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A tree in the city: the forest has been replaced by us.

I live in the old part of the city, at the edge of a large park. The oldest houses here were built in the late 1800s; my house is about 100 years old. Take a look at this neighbourhood from the sky and what you see is a lot of green. One of the charms of this neighbourhood is the old trees. There are three of them on my property. A sugar maple which an arborist estimated at nearly 200 years of age; a black walnut around 100 years and an oak a quarter century older than that. There's also a crab apple tree about 20 or more years old, with its branches twisting at odd angles directly in front of the house.

There are trees like these on almost every property on my block. Century-old maples and oaks. Beautiful, majestic, a chore when the leaves fall, aggravating when the sap flows. Dangerous during ice storms. A limb from our maple fell on one of our cars; not a scratch on the car--just the way the branch twisted and fell onto the roof rack--but it did take out the power lines, and two of our neighbours were without power for a couple of days. A heavy branch from a neighbour's maple crushed a car. Then another branch from that same tree fell. Another neighbour's tree smashed a garage.

Trees grow old. A maple can live to four centuries, but not in the city. They can't shed and regenerate where we live. A 10-foot portion, about a foot thick, of a neighbour's maple fell in the middle of the day, onto my walkway, feet from the sidewalk, about 10 feet from where somebody was raking leaves on my property. He never heard that tree crack; there was no warning. That limb could have killed him.

A couple more incidents like that and the tree had to go. The tree that crushed a car is being removed as I write this.

The only sin these trees have committed is to grow old. They were born before there was a neighbourhood. The original developers must have removed a forest of trees; left one or two standing per lot. Then came the houses, the people, the possessions. That black walnut in the backyard extends over my neighbour's backyard where several cars are parked. One hundred-year storm (and we've had a few of them over the past decade) and it could wipe out tens of thousands of dollars, knock out power or cable or even a portion of the house.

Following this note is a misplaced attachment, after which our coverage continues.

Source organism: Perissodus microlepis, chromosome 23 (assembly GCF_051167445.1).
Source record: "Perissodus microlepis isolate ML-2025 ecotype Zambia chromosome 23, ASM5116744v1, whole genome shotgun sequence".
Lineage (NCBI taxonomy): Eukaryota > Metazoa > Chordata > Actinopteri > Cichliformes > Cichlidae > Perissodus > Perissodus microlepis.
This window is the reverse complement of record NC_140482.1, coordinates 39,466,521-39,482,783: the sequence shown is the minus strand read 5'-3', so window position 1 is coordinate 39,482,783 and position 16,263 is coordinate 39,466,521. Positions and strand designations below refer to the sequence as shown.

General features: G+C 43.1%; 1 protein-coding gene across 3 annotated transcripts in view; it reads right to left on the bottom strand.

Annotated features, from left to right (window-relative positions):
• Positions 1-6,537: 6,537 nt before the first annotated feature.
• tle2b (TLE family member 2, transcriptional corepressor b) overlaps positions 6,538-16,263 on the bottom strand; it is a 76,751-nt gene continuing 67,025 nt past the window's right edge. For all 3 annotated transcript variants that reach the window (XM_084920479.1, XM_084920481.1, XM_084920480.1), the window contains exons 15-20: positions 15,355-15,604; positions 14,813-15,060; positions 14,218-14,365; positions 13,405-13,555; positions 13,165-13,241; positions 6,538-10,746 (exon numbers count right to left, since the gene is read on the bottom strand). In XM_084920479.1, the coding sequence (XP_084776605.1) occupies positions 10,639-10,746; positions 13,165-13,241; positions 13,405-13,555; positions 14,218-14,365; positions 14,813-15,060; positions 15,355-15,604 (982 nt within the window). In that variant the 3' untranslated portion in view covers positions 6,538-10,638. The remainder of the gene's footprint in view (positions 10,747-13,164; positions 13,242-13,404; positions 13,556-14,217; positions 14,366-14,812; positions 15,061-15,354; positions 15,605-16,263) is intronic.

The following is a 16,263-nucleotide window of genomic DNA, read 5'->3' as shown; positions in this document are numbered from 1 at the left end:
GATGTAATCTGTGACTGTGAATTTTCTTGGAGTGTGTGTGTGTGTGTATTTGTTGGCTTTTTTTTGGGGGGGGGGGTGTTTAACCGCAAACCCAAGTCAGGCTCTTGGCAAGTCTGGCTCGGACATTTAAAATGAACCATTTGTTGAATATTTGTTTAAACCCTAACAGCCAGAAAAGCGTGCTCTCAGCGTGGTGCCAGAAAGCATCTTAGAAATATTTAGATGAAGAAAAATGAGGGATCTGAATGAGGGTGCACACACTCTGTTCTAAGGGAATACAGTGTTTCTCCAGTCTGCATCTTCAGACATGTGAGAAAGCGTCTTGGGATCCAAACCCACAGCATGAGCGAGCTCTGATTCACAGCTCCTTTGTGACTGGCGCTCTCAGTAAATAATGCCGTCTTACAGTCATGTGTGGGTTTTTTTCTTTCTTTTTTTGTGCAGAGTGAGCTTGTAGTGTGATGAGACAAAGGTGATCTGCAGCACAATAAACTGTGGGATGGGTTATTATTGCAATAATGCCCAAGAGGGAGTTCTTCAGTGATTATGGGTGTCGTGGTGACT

It's a beautiful tree that adds to the beauty of our backyard. But it's only a matter of time; 10 years, five, 20. Also, the maple. Two of its buddies have already been removed by the city over the past year. A matter of time.

In the forest, trees shed, renew life. There is no person there to rake away their seed, their regeneration. In the city they are an aesthetic presence only. (Oh sure, yeah, they are the city's lungs, but that is trumped by the danger they pose in their ageing to children.)

The landscape has shifted under those trees. The forest has been replaced by roads and driveways. It's not the fault of the trees that they are potential dangers; nor is it our fault that we live where they were born. That's just the way things are. That's all. Town and country are locked in a symbiotic relationship and like all such relationships one partner is the host, one is the parasite. Which is which on any given day changes.

Andrew Faiz is the Record's senior editor.

By Andrew Faiz

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Author:Faiz, Andrew
Publication:Presbyterian Record
Geographic Code:1CANA
Date:May 1, 2015
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